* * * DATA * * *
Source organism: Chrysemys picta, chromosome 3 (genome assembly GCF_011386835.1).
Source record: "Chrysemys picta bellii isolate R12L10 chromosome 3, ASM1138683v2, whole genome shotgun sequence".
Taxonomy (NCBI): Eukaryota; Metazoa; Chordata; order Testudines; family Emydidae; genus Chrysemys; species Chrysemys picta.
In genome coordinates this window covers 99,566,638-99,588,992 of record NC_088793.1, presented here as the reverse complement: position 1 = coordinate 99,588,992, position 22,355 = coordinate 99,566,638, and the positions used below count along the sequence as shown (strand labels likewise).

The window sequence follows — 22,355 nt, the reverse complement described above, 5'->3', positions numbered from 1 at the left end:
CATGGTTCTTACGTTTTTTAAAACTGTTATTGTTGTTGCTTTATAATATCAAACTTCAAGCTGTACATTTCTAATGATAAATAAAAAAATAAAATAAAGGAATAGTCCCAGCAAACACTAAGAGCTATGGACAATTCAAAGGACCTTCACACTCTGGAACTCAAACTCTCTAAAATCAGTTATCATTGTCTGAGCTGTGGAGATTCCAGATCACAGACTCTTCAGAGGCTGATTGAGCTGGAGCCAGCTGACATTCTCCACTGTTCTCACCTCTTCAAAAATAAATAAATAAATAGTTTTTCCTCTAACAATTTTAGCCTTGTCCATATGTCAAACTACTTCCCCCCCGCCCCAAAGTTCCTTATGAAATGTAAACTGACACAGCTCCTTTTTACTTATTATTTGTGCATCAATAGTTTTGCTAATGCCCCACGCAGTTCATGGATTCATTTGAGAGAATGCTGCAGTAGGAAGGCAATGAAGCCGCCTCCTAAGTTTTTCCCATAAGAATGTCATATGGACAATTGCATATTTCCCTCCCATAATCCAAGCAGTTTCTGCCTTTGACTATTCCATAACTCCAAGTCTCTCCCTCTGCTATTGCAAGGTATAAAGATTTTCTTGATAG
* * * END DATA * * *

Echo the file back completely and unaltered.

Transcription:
Source organism: Chrysemys picta, chromosome 3 (genome assembly GCF_011386835.1).
Source record: "Chrysemys picta bellii isolate R12L10 chromosome 3, ASM1138683v2, whole genome shotgun sequence".
Taxonomy (NCBI): Eukaryota; Metazoa; Chordata; order Testudines; family Emydidae; genus Chrysemys; species Chrysemys picta.
In genome coordinates this window covers 99,566,638-99,588,992 of record NC_088793.1, presented here as the reverse complement: position 1 = coordinate 99,588,992, position 22,355 = coordinate 99,566,638, and the positions used below count along the sequence as shown (strand labels likewise).

The window sequence follows — 22,355 nt, the reverse complement described above, 5'->3', positions numbered from 1 at the left end:
CATGGTTCTTACGTTTTTTAAAACTGTTATTGTTGTTGCTTTATAATATCAAACTTCAAGCTGTACATTTCTAATGATAAATAAAAAAATAAAATAAAGGAATAGTCCCAGCAAACACTAAGAGCTATGGACAATTCAAAGGACCTTCACACTCTGGAACTCAAACTCTCTAAAATCAGTTATCATTGTCTGAGCTGTGGAGATTCCAGATCACAGACTCTTCAGAGGCTGATTGAGCTGGAGCCAGCTGACATTCTCCACTGTTCTCACCTCTTCAAAAATAAATAAATAAATAGTTTTTCCTCTAACAATTTTAGCCTTGTCCATATGTCAAACTACTTCCCCCCCGCCCCAAAGTTCCTTATGAAATGTAAACTGACACAGCTCCTTTTTACTTATTATTTGTGCATCAATAGTTTTGCTAATGCCCCACGCAGTTCATGGATTCATTTGAGAGAATGCTGCAGTAGGAAGGCAATGAAGCCGCCTCCTAAGTTTTTCCCATAAGAATGTCATATGGACAATTGCATATTTCCCTCCCATAATCCAAGCAGTTTCTGCCTTTGACTATTCCATAACTCCAAGTCTCTCCCTCTGCTATTGCAAGGTATAAAGATTTTCTTGATAG